Time runs out for the Thames eel
January 21 2010 Paul Eccleston
The eel is fast disappearing from London’s River Thames and may soon be gone completely.
New research by the Zoological Society of London (ZSL) shows that numbers have crashed by 97 per cent in the past five years.
In 2005 1500 eels were caught in traps in the river’s tributaries but last year the number plummeted to just 50.
The figures are in line with the general decline of the European eel (Anguilla Anguilla) across Europe and which it has seen it placed in the IUCN Red List as a critically endangered species – one step away from extinct in the wild.
The eel was once so plentiful in the Thames that it became a staple food for the city’s East End poor because it was cheap and easy to catch. Along with equally cheap mashed potato and green liquor – the water residue from stewed eels – jellied eels became a traditional food of London’s cockneys.
The latest figures were revealed by the ZSL’s annual Tidal Thames Conservation Project which traps and counts eels before freeing them. It seems to confirm fears by conservationists that the eel is failing to return to the river in sufficient numbers to guarantee future populations.
After being declared biologically dead in the 1960s because of pollution, the Thames is now cleaner than it has been for centuries and marine life has staged a dramatic recovery – excluding the eel.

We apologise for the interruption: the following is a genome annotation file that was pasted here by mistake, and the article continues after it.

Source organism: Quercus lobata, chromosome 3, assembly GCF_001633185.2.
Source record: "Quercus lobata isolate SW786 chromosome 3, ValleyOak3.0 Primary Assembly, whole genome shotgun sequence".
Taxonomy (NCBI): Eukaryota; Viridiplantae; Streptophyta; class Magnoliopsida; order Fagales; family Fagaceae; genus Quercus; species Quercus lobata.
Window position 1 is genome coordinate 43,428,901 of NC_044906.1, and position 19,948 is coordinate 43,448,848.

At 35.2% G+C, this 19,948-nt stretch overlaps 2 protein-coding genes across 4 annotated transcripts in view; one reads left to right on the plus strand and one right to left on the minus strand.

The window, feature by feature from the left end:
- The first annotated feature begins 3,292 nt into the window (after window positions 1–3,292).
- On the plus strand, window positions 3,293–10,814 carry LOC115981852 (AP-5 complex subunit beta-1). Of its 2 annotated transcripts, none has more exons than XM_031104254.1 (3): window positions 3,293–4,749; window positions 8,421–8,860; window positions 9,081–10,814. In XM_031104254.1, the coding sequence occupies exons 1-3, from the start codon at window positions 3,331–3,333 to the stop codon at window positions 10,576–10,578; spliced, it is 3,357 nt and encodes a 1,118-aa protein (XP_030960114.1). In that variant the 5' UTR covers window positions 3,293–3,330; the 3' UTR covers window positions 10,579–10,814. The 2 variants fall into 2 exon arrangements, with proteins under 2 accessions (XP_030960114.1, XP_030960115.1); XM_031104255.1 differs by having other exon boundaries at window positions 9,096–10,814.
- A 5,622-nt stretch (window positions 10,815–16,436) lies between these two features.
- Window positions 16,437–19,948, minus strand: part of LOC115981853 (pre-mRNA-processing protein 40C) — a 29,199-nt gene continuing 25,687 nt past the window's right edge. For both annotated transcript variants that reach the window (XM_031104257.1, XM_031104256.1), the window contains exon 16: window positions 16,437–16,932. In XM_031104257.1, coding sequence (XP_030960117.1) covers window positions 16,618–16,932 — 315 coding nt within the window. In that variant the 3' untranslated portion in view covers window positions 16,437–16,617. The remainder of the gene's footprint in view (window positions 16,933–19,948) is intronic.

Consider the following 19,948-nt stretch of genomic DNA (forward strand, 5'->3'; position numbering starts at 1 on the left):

Matthew Gollock, ZSL’s Tidal Thames Conservation Project Manager, said: “Eels are mysterious creatures at the best of times but we are very concerned about the rapid disappearance of the species in the Thames.
“It’s difficult to say what is going on – it could be due to a number of potential factors including changes in oceanic currents due to climate change, man made structures such as dams and the presence of certain diseases and parasites.
“Other rivers in the UK are also seeing a European eel population decline – so it seems to be a worrying trend.”
He said there was a need to find out why the declines were happening, in order to save the fish and help other species in the estuary’s food web who would be affected by its disappearance, such as birds which feed on it.
“Time appears to be running out for eels in the River Thames and this could have a domino effect on other species in the Thames,” Dr Gollock said.
“The Thames is a very urban, developed estuary. It’s much healthier than it was 50 years ago, but there is constant pressure on it.
“It’s quite a precarious ecosystem and the fast removal of any species – whether it is a fish or a plant – is going to upset the balance,” he said.
The European eel is a complex and mysterious species which is believed to start its life in the Sargasso Sea where it drifts on oceanic currents before reaching European shores up to 4 years later.
From here, as elvers, they migrate into our river systems where they can spend up to 50 years, feeding and growing before returning to the Sargasso to spawn and die.
Scientists still do not know the causes of the eel’s dramatic population decline but it is thought to be a number of factors including: loss of habitat, pollution, disease and over fishing.
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